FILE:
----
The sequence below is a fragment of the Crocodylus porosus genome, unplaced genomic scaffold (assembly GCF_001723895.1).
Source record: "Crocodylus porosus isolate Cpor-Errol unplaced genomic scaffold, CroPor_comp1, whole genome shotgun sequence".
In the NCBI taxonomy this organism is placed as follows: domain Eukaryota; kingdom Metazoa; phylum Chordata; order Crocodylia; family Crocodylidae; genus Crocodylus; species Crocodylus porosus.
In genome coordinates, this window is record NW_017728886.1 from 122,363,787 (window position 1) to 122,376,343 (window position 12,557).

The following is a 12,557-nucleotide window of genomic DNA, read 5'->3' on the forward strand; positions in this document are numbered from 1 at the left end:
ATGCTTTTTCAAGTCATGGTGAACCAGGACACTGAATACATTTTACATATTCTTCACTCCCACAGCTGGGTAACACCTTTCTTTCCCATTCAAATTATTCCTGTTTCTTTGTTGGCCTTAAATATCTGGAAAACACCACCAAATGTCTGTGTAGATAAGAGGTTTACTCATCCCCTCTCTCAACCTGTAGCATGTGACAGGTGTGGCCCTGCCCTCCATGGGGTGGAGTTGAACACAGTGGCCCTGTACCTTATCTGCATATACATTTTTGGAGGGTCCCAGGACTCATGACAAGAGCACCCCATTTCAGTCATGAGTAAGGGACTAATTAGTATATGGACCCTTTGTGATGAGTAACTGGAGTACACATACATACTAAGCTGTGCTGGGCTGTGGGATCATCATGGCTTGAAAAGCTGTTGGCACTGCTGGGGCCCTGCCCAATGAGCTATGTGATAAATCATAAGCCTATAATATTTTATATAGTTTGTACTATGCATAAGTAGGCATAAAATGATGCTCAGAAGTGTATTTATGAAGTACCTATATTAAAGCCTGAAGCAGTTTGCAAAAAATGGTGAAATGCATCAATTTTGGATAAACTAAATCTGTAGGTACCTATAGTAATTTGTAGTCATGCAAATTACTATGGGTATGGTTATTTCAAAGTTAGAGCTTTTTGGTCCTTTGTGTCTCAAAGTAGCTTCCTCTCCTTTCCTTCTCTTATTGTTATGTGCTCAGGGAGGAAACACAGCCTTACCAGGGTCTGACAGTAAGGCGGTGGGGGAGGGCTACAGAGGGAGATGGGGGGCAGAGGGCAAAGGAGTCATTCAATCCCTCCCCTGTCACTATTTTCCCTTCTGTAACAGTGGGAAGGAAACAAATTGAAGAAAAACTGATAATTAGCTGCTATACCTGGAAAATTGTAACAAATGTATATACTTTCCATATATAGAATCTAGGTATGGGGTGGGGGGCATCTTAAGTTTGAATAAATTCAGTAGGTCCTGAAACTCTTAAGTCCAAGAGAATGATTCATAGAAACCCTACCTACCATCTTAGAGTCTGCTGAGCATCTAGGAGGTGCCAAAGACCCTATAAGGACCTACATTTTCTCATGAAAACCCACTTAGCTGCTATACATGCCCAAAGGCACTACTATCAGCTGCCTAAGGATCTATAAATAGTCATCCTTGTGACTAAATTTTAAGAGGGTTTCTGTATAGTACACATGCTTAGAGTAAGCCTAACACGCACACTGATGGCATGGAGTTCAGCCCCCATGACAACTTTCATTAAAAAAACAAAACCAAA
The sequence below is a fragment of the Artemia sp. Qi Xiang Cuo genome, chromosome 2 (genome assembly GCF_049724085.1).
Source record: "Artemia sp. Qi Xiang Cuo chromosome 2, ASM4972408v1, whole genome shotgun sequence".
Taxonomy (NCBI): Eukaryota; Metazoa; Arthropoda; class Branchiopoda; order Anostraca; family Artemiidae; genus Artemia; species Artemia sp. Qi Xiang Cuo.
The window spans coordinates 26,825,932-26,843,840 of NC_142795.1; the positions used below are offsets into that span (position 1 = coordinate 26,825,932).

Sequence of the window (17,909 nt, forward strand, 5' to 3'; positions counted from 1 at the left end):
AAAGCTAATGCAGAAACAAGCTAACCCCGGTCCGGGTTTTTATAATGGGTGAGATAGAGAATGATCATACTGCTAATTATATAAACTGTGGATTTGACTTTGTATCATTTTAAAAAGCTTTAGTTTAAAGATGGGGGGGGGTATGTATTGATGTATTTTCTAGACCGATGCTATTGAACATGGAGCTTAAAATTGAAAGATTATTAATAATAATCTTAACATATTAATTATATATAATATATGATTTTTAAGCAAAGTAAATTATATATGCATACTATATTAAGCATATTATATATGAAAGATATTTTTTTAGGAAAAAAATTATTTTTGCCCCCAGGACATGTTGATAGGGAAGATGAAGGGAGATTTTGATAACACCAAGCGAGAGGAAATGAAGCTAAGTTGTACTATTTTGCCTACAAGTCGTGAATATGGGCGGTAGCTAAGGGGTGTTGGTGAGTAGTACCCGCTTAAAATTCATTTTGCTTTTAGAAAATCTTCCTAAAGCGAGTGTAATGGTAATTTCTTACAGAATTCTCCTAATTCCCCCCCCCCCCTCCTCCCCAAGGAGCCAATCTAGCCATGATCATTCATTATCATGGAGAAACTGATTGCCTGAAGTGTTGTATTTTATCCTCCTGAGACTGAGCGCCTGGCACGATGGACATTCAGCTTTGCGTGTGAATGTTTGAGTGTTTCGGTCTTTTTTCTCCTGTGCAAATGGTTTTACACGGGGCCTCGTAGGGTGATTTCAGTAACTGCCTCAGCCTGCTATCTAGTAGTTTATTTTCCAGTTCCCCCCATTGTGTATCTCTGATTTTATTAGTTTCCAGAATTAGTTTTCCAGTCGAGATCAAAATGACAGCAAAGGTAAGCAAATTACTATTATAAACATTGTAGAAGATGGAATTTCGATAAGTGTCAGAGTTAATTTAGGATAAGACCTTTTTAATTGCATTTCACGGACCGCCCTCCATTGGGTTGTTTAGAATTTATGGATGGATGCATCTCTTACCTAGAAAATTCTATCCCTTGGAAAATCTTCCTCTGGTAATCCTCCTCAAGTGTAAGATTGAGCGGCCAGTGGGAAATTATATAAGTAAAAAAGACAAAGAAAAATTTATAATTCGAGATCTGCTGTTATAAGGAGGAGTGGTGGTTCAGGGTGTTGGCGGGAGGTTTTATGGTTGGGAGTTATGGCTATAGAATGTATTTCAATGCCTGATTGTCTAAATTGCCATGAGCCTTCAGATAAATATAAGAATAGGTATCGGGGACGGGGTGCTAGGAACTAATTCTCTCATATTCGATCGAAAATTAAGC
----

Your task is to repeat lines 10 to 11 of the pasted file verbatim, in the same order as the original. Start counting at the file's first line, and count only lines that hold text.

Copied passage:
The window spans coordinates 26,825,932-26,843,840 of NC_142795.1; the positions used below are offsets into that span (position 1 = coordinate 26,825,932).

Sequence of the window (17,909 nt, forward strand, 5' to 3'; positions counted from 1 at the left end):